Ford I4 DOHC engine

From Ford Wiki

Jump to: navigation, search

The Ford I4 DOHC engine was a 4-cylinder inline Internal combustion engine with twin overhead camshafts, produced by the Ford Motor Company. First with 2.0 litre 8-valve version, in later models with 2.0/2.3 litre 16-valve version from 1989 to the end of production of the MK2 Ford Galaxy in 2006. It powered various Ford models during this time, but was most well known in the rear wheel drive "Twin Cam" variants of the Ford Sierra, and Ford Scorpio. Despite being built for the company's larger RWD models, Ford unusually employed the engine in the front wheel drive Galaxy and sport version of Escort named RS2000.

Contents

History


The I4 was originally designed to replace the ageing US-designed 2.0L OHC Ford Pinto engine, derivatives of which had powered most of Ford's four cylinder rear-wheel drive cars since the 1960s, and which was now lagging badly behind the competition in terms of power output, efficiency and refinement. Equipped with a newly designed twin-cam cylinder head but still only 8 valves, and a "square" 86x86mm bore and stroke, the new I4 unit was launched in the Ford Sierra and Ford Scorpio, mated to the newly designed all-synchromesh MT-75 5 speed manual transmission, or the existing A4LD four speed automatic. The engine itself received mixed reviews, being seen as an improvement over the Pinto, but not the leap forward one might have expected. However with the Sierra in its twilight years, and the new bigger Mondeo ultimately destined to replace both Sierra and Scorpio, and with the forthcoming Mondeo having been developed around the new Zetec unit, it is conceivable that Ford knew the engine would have a relatively short production life, and chose to keep investment costs low.

Transverse installation


Although front wheel drive, and powered by a separate range of transversely mounted engines, the smaller Escort model was to play host to the next major incarnation of the I4. In 1990, the mkV Escort had been launched to disappointing press reviews, and Ford were looking to boost the image of this critically important range and steal sales from arch rivals Vauxhall and VW who were doing very well with big bore GTE/GTI badged versions of their family hatches.

Ford's strategy was to introduce two high performance versions to steal some of the lucrative hot hatch market, using the well known XR3i and RS2000 badges. The XR3i was to be powered by tweaked versions of the new Zetec 1.8 litre engine from the standard Escort range, but the 2.0 Zetec unit being developed for the new Mondeo was a still a year away. Rather than wait for the new engine to become available, Ford took the unusual decision to take the longitudinally mounted I4, install a highly efficient multivalve cylinder head and tubular exhaust manifold, and mount it transversely in an FWD application. Designated N7A, critics remarked on its similarity in both specification and appearance to the Astra GTE's legendary C20XE "Redtop" unit which itself was widely regarded as the top hot hatch engine of the time. How much of this similarity was intentional is hard to say, but Ford would have to have been aware of the huge success enjoyed by the Astra, and the amount of credit its engine was given for that success. Certainly the RS2000's engine was well regarded, and is still seen as lively and characterful today.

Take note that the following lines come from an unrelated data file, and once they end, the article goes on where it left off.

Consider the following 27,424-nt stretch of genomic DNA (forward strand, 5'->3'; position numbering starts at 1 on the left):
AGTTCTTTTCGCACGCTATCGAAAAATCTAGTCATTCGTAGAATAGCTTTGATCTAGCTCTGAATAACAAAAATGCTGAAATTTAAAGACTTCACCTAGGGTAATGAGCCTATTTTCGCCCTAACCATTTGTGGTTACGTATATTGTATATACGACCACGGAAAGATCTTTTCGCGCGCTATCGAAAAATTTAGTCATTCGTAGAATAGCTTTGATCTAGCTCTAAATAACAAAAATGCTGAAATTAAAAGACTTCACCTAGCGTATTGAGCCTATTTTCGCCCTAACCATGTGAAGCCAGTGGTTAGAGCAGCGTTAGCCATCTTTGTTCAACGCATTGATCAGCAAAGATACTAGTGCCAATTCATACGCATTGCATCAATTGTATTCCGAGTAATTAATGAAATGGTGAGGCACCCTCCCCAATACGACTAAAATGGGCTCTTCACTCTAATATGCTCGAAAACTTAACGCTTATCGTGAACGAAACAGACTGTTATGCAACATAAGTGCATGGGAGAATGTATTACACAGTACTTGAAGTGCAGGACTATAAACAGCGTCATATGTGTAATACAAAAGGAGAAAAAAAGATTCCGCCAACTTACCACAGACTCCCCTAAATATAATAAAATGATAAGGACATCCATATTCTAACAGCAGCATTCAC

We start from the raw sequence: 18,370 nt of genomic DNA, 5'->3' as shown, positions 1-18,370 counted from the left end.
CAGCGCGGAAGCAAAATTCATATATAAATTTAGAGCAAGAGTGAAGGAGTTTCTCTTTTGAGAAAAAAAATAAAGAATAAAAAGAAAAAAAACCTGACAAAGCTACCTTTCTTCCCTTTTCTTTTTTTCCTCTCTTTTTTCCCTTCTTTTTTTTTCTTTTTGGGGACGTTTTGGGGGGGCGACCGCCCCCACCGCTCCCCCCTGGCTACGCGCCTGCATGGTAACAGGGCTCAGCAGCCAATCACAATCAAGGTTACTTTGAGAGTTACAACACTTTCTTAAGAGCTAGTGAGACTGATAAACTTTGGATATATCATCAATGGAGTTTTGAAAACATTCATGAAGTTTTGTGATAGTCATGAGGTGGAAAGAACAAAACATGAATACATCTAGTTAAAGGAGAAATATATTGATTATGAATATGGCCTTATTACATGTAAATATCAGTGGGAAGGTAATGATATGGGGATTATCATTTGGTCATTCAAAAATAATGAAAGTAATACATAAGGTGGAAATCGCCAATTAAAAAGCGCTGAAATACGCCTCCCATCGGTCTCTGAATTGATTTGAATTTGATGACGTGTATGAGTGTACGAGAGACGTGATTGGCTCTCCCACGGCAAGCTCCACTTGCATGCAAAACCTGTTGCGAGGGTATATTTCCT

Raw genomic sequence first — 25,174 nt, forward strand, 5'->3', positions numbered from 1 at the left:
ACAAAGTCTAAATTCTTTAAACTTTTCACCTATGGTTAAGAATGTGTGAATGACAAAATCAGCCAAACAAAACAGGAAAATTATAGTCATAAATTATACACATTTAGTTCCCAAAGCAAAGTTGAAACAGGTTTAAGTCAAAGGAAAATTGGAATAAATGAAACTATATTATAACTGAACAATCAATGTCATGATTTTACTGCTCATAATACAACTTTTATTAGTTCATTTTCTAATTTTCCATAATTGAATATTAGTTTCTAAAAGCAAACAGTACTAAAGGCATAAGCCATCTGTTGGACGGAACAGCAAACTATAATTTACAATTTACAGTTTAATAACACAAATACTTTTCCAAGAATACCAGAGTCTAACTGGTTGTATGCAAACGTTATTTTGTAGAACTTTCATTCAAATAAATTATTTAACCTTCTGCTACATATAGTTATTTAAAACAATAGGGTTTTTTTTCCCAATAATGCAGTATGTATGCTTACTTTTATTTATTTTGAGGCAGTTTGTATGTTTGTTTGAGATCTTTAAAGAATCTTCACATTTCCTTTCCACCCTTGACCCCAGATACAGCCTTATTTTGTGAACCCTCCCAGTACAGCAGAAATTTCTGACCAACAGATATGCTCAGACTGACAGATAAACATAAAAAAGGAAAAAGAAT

With the disappearance of the Sierra in 1993, and the fading of the RS2000 in the mid 90's, the I4 engine went on to more workaday applications, later appearing the Ford Galaxy MPV, launched in 1995 as the result of a collaboration with Volkswagen/Seat. By this time, a bored out 2.3 litre 16 valve version of the engine was available alongside the original 2.0 which was still available in both 8 valve and 16 valve versions. This 2.3 litre unit also found its way into the Ford Scorpio and the Ford Transit van.

8v engine Specifications


  • Two Poppet valve per cylinder with hydraulic Valve lifter
  • Twin Camshaft driving by a Timing belt
  • Stroke and bore were both 86 mm (3.4 in)
  • Compression was 10.3:1 (Later versions of the 8V DOHC were 9.8:1)
  • Five main Crankshaft bearings

N8A

  • Carbureted
  • Power: 107 hp (80 kW) at 5600 rpm.
  • Torque: 174 N·m (128 lb·ft) at 3000 rpm.
  • Redline: 6050 rpm

N9A

  • Electronic fuel injection (Batched multi-point)
  • Power: 123 hp (92 kW) at 5500 rpm.
  • Torque: 174 N·m (128 lb·ft) at 2500 rpm.
  • Redline: 5950 rpm

N9C/N9E/NSE

  • Electronic fuel injection (Batched multi-point)
  • Catalytic converter
  • Power: 118 hp (88 kW) at 5500 rpm
  • Torque: 171 N·m (126 lb·ft) at 2500 rpm.
  • Redline: 5950 rpm

16 valve engines

N7A

  • Capacity: 1998 cc
  • Bore: 86.0 mm
  • Stroke: 86.0 mm
  • Compression: 9.3:1
  • Valvegear:Belt driven twin OHC. 16 valves. Hydraulic tappets.
  • Fuelling: EEC-IV controlled multi-point fuel injection
  • Power: 162 hp (121 kW) @ 6000 rpm
  • Torque: 190 N·m (140 lb·ft) @ 4500 rpm

N3A

  • Capacity: 1998 cc
  • Bore: 86.0 mm
  • Stroke: 86.0 mm
  • Compression: 9.8:1
  • Valvegear: Chain driven twin OHC. 16 valves. Hydraulic tappets.
  • Fuelling: EEC-V controlled multi-point fuel injection
  • Power: 136 hp (101 kW) @ 6300 rpm
  • Torque: 175 N·m (129 lb·ft) @ 4200 rpm

Y5A/Y5B

  • Capacity: 2295 cc
  • Bore: 89.6 mm
  • Stroke: 91.0 mm
  • Compression: 10:1
  • Valvegear: Chain driven twin OHC. 16 valves. Hydraulic tappets.
  • Fuelling: EEC-V controlled multi-point fuel injection
  • Power: 145 hp (108 kW) @ 5600 rpm
  • Torque: 202 N·m (149 lb·ft) @ 4500 rpm

Gallery

See also

Personal tools